Nothing but an unfounded fad (or perhaps even a pyramid scheme), based on a willingness to ascribe value to something that has little or none beyond what people will pay for it
It is typical for a cryptographic technology to be useful in its primary goal and applications, yet to exhibit also a dark side, namely to allow abuses in some other situations.Learn more about Dark Side of Threshold Cryptography
Bitcoin — the world’s most popular cryptocurrency. In fact, the popularity of this digital currency is one of its biggest advantages against other players in the market.
As long as Bitcoin continues to dominate the cryptocurrency market, investors will always benefit from high liquidity levels. Even during periods of market uncertainty. Over the years, Bitcoin has shown a volatile yet consistent growth.
It is typical for a cryptographic technology to be useful in its primary goal and applications, yet to exhibit also a dark side, namely to allow abuses in some other situations. Examples are subliminal channels in strong (randomized) signature schemes, employing authentication for encryption, kleptography exploiting strong randomness, etc. Threshold cryptography was introduced to realize better security and availability. However, its “dark side” has never been addressed seriously. The result from users not possessing the entire private key due to threshold splitting is a deficiency which can hurt de-commitment in procedures like “contract signing” and nullify non-transferability properties.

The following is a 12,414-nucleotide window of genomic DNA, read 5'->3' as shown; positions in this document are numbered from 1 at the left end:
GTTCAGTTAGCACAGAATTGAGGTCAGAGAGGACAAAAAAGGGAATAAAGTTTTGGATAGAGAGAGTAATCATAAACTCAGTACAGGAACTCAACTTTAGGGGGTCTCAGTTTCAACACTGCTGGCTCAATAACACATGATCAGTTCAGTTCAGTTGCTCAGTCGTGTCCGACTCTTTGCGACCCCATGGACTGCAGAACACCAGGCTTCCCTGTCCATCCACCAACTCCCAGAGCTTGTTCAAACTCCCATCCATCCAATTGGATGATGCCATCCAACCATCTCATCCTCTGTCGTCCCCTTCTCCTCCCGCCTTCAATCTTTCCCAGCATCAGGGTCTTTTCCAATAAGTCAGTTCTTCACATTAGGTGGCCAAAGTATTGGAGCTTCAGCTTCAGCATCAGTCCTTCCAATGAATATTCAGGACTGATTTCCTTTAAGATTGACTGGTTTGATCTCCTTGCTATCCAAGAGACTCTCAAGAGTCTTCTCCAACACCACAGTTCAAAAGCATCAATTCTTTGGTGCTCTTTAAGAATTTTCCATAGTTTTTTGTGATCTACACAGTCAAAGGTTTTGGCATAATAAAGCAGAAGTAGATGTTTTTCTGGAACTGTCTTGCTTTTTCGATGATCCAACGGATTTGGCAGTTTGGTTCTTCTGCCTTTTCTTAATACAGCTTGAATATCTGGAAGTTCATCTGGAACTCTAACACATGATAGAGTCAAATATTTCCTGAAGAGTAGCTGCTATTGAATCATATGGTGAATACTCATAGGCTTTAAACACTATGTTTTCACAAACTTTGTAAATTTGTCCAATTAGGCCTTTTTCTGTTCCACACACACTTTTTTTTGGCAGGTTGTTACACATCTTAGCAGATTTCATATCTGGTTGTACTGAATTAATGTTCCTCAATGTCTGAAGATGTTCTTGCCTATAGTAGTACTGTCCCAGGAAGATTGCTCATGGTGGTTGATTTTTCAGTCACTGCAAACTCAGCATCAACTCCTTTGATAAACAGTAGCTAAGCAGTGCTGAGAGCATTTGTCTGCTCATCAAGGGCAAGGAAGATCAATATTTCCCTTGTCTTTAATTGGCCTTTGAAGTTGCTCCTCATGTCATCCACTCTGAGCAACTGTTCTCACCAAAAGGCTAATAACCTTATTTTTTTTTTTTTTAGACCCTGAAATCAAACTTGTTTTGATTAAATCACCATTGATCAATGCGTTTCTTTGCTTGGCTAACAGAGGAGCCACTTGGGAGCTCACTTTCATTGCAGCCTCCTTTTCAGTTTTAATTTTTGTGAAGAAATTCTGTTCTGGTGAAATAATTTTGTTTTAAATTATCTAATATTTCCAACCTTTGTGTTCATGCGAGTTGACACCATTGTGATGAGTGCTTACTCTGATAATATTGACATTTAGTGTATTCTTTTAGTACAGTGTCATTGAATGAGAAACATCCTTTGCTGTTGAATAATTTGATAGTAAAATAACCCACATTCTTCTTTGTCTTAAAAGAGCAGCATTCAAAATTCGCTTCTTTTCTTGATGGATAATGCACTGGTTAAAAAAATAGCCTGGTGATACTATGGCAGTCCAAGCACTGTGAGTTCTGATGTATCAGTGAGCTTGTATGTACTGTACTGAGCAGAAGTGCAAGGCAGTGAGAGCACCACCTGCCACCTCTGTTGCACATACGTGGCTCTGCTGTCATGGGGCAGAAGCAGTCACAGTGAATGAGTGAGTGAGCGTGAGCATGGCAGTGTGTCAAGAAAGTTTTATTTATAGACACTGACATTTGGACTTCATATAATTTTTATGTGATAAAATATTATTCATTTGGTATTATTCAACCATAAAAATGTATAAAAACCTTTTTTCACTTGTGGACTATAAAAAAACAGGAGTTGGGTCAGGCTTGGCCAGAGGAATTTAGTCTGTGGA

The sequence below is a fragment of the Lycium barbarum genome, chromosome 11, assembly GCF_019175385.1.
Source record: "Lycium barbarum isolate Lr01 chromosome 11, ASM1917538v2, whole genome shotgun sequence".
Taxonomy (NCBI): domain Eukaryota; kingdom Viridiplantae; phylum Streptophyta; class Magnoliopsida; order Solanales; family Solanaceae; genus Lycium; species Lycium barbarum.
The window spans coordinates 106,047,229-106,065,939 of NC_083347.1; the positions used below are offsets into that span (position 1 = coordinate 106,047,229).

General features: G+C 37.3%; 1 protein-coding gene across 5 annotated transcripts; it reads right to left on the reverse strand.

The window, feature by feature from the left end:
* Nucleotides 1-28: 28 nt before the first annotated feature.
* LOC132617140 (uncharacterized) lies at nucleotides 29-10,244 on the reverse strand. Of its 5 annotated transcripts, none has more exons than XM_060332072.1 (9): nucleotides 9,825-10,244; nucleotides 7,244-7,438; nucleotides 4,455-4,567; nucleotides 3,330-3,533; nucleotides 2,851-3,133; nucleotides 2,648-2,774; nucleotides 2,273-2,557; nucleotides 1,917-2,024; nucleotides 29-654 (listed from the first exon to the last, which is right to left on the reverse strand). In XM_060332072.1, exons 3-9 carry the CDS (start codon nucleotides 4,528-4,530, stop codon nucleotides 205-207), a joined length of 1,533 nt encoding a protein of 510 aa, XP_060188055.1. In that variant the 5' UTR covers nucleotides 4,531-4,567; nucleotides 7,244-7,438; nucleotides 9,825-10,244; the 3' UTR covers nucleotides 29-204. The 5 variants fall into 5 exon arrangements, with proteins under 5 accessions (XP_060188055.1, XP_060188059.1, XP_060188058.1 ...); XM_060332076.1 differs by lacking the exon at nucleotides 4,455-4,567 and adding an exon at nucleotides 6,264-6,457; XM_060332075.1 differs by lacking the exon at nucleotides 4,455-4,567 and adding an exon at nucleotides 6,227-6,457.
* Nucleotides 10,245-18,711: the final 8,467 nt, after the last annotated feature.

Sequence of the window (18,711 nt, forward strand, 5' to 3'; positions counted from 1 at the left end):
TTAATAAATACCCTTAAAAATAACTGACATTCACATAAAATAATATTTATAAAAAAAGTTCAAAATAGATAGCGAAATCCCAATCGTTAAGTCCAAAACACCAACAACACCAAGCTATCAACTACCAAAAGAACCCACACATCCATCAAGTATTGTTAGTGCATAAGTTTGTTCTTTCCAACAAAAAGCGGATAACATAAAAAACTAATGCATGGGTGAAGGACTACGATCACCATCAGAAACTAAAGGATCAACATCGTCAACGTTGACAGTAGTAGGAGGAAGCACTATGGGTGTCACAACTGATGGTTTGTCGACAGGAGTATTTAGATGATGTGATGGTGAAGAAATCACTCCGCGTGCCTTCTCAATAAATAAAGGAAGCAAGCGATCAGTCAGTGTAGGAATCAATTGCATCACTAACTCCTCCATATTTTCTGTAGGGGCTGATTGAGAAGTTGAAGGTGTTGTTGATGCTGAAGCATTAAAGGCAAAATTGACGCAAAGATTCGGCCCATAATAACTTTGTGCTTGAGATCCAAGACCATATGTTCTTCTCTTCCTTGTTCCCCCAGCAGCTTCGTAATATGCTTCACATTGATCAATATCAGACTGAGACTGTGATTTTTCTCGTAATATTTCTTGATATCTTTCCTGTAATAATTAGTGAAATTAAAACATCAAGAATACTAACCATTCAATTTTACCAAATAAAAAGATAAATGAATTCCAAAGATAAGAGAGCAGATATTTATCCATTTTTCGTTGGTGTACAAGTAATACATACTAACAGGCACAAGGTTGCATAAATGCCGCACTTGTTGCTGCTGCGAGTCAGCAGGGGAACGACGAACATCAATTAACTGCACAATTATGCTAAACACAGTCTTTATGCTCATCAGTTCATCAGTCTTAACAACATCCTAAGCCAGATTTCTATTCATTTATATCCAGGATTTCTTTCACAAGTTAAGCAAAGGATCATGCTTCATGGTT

To attempt solving the problem, one may suggest to assure that the user has full control of his private key via a zero-knowledge confirmation. However, advances in cryptography itself defeat this, since the Completeness Theorem for secure computations implies that servers in possession of shares of a key can answer on behalf of the “virtual holder” of the entire private key, without compromising the secrecy of their shares.